European beekeepers take Commission to court over pesticide

By Niamh Michail contact

- Last updated on GMT

European beekeepers take Commission to court over pesticide

Related tags: Eu member states, European union

European beekeepers have brought legal action against the Commission for allowing Sulfoxaflor, a pesticide that EFSA deemed potentially harmful to bees and is banned in the US, to be used on crops.

Three associations – Pesticide Action Network Europe (PAN Europe), Bee Life European Beekeeping Coordination and the Italian national beekeeping union (UNAAPI) – have requested that the European Court of Justice cancel what they call the unjustified approval of Sulfoxaflor by EU member states and DG Sante.

Produced by US-based chemical company Dow Agroscience and marketed as ‘Isoclast Active’ in the EU, Sulfoxaflor was authorised for use in the EU IN August this year. But the following month a US court ordered it to be removed from the US market, ruing that the authorisation had been granted despite “flawed and limited data​” on its toxicity.

PAN Europe says that Sulfoxaflor is a fourth generation neonicotinoid insecticide that, like other neonicotinoids, is highly toxic to bees as it is absorbed by plants leaving traces present in nectar and pollen. “Its physico-chemical and toxicological specificities make it a neonicotinoid but Dow managed to have it classified as a sulfoximine insecticide, probably for reputation reasons.” 

The US court also ruled that it is a neonicotinoid sub-class.

In 2013 EU Member States voted in favour of continent-wide ban of neonicotinoid pesticides​ ​that had been linked to the decline in bee populations, essential for pollinating food crops. Martin Dermine, PAN Europe’s honey bee project coordinator said: “In 2013, DG Sante made a positive step towards a better protection of bees and the environment in general. This U-turn is not acceptable. We put it in parallel with other negative developments in the pesticide area since the Juncker Commission was established.”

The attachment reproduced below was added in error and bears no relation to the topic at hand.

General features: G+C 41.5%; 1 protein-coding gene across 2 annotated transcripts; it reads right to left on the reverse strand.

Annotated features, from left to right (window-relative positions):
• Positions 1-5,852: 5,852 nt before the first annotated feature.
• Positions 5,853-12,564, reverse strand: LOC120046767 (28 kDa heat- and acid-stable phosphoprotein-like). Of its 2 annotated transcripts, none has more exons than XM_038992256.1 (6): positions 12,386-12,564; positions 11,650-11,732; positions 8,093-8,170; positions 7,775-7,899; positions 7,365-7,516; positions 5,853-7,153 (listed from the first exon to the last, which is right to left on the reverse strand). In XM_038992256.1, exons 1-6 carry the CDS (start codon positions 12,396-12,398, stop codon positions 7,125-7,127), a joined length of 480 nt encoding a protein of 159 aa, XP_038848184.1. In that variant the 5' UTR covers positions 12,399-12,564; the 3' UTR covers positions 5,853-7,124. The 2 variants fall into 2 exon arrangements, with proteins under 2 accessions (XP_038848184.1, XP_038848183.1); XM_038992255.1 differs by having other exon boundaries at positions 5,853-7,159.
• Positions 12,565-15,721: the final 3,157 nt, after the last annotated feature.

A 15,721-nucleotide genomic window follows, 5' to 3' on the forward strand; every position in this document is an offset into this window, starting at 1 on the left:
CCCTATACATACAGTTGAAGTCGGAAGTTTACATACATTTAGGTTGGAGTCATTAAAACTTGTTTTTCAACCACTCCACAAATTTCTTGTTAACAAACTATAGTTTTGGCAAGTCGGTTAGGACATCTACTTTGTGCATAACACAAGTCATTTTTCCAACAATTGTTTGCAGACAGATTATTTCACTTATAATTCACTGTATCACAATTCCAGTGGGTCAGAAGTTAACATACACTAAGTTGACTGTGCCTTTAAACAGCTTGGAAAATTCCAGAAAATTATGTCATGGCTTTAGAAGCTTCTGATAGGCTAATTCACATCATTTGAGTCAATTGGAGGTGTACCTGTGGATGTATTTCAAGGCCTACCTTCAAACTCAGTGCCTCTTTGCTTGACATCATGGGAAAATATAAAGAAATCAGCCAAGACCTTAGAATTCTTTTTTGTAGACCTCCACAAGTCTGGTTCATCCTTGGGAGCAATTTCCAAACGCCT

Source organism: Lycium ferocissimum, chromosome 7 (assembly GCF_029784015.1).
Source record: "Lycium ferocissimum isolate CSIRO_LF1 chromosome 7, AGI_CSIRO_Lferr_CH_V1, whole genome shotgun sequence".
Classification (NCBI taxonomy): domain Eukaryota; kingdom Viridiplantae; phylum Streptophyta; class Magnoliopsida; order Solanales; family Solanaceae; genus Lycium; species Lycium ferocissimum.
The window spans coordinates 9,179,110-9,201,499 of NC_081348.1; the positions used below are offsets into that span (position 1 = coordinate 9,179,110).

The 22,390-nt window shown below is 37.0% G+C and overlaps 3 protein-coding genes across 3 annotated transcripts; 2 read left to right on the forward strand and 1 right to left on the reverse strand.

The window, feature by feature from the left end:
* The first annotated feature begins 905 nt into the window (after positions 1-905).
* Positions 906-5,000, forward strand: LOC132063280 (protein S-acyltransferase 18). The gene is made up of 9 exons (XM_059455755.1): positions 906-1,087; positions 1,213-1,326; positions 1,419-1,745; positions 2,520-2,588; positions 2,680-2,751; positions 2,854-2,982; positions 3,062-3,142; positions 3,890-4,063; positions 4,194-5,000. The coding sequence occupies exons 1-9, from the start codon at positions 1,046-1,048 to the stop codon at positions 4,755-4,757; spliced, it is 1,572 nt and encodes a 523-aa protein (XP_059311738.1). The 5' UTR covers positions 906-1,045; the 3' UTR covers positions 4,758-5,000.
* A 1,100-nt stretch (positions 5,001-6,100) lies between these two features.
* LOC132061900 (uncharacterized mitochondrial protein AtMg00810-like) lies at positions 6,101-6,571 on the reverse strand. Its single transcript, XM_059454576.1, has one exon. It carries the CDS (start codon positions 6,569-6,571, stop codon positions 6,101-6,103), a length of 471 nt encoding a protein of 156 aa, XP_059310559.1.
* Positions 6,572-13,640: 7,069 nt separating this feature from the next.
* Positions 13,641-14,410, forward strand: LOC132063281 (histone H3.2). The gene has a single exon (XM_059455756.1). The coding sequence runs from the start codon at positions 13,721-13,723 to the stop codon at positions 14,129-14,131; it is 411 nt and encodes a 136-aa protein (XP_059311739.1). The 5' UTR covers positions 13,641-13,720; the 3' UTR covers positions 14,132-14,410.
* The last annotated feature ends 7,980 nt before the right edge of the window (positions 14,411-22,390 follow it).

Dermine told FoodNavigator they expected to have a verdict in two years.

In 2014, Europe’s food safety authority EFSA published an opinion​ on Sulfoxaflor, noting big data gaps and concluding: “With the available assessments a high risk to bees was not excluded for field uses. A high long-term risk was indicated for the small herbivorous mammal scenario for field uses in vegetables and in cotton.”

In an open letter addressed to Commissioner Juncker in September, President of Bee Life European Beekeeping Coordination, Francesco Panella, called “illegal and immoral” ​the Commission’s decision to knowingly allow ingredients that had not been the subject of adequate safety assessments to enter the market.

“I am one of the 600,000 beekeepers in Europe that ensure the pollination of food and wild plants. I live from what bees produce as [do] many of my colleagues who maintain the rural dynamism thanks to this profession. Your decisions and delayed reaction in the past have put me and my fellow colleagues in serious economic trouble, while you have the responsibility to ensure our safety and that of our animals and environment,” the letter reads​.

The court proceedings in the US had been brought by beekeepers who sued the Environmental Protection Agency (EPA) in 2013 for failing to properly take into account their concerns before authorising the pesticide. The lawyer representing the beekeepers called the court's decision a complete victory. Dow Agroscience  said it would work to provide the information required  to support Sulfoxaflor's registration.

Sulfoxaflor works by damaging the central nervous system of insects.  

Related topics: Food safety, Sustainability, Policy

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